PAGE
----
We use cookies to ensure that we give you the best experience on our website. By continuing to browse this repository, you give consent for essential cookies to be used. You can read more about our Privacy and Cookie Policy.

Durham e-Theses
You are in:

Towards a Human-Centred International Law: Self-Determination and the Structure of the International Legal System

SPARKS, THOMAS,MATTHEW,SMITH (2017) Towards a Human-Centred International Law: Self-Determination and the Structure of the International Legal System. Doctoral thesis, Durham University.

PDF - Accepted Version
Available under License Creative Commons Attribution Non-commercial No Derivatives 3.0 (CC BY-NC-ND).



In recent years a number of scholars (most notably Anne Peters, Christian Tomuschat, Ruti Teitel and Antônio Augusto Cançado Trindade) have identified an ongoing process of change in the international legal system’s relationship with individuals and groups of individuals. That change has been referred to as a humanisation of international law. This thesis contributes to that area of study by offering an account of the deep level changes to the foundations of the international legal system, which it argues are both driving and are recursively driven by changes in substantive international law. It finds the explanation for these changes in the idea of the self-determination of the individual, and it argues that this concept has now become a structural principle (a term borrowed from Giddens, 1984) of the international legal system.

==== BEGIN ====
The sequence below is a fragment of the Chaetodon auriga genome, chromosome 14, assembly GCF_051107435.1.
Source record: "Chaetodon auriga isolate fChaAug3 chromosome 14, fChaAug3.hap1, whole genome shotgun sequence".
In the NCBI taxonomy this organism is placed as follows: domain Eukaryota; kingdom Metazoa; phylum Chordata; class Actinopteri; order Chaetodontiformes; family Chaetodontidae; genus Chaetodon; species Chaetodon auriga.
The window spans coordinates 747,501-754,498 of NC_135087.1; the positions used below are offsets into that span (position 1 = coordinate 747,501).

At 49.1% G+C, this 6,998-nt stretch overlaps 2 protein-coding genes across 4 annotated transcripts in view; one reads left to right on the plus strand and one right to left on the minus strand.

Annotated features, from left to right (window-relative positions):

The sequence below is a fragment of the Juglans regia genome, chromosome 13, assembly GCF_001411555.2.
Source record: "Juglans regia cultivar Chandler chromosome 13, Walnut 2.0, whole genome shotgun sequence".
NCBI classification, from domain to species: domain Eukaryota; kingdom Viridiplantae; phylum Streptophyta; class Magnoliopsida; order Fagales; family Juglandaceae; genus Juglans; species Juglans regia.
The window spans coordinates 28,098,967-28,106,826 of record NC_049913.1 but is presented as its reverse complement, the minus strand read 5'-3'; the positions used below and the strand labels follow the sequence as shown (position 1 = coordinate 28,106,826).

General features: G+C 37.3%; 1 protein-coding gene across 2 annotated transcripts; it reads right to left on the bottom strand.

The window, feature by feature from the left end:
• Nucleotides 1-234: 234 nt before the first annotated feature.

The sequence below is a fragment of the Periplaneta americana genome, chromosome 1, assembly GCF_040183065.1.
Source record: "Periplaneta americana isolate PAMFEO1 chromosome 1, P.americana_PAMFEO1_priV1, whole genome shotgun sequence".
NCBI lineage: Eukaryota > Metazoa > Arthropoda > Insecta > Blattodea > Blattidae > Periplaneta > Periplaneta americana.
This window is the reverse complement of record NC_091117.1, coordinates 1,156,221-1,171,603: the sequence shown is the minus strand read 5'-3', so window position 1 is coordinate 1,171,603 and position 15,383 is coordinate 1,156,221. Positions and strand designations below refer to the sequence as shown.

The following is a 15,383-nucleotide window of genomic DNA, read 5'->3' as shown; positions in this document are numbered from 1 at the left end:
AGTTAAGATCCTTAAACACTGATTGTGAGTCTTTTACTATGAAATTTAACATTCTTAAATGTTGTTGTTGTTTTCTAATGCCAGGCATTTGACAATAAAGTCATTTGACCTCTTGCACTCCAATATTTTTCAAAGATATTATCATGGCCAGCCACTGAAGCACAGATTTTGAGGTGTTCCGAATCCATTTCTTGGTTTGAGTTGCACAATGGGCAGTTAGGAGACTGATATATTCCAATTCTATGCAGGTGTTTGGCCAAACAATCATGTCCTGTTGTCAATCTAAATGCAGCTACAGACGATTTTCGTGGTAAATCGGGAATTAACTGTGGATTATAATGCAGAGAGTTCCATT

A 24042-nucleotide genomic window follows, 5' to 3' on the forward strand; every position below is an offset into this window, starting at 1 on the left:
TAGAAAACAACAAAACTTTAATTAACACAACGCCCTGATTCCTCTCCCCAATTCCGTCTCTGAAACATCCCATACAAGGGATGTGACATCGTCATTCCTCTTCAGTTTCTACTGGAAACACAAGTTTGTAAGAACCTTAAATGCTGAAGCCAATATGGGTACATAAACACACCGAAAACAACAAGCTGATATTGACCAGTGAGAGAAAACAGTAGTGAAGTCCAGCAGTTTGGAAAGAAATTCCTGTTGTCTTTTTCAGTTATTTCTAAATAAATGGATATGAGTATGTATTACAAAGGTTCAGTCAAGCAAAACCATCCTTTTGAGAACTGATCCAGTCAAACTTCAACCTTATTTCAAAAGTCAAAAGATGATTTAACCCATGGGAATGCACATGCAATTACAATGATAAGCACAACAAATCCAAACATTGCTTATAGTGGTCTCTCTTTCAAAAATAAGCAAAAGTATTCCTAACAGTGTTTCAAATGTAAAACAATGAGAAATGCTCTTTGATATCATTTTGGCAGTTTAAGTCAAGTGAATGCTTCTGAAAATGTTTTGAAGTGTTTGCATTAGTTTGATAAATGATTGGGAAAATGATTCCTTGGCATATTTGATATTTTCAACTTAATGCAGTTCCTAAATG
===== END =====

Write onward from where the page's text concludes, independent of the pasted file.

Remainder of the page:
The thesis takes a twin methodological approach to the question, using both an analysis of the history of ideas and a sociological lens (particularly Giddens’s theory of structuration) to demonstrate that the foundations of the international legal order have changed through time, and that the operation and scope of the system’s basic concepts has altered concomitantly. It argues that the institution of a principle of self-determination as the structural principle of the system is another such change, and one that will produce the kind of changes in the substance and operation of international law that have been identified by Peters and others. Its finding that the interests of individuals and of communities are now embedded in international law at the structural level strongly supports the conclusion that Peters and others have drawn from the examination of substantive international law, that there is a process of humanisation occurring, and that the humanisation process is occurring at all levels within the system.

Item Type:Thesis (Doctoral)
Award:Doctor of Philosophy
Keywords:Public International Law; Legal Theory; Sociology of Law; Self-Determination; Humanisation; Human-Centred International Law; Sovereignty; Statehood; Obligation; Personality; Ius Cogens; Structuration
Faculty and Department:Faculty of Social Sciences and Health > Law, Department of
Thesis Date:2017
Copyright:Copyright of this thesis is held by the author
Deposited On:04 Dec 2017 12:02

Social bookmarking: del.icio.usConnoteaBibSonomyCiteULikeFacebookTwitter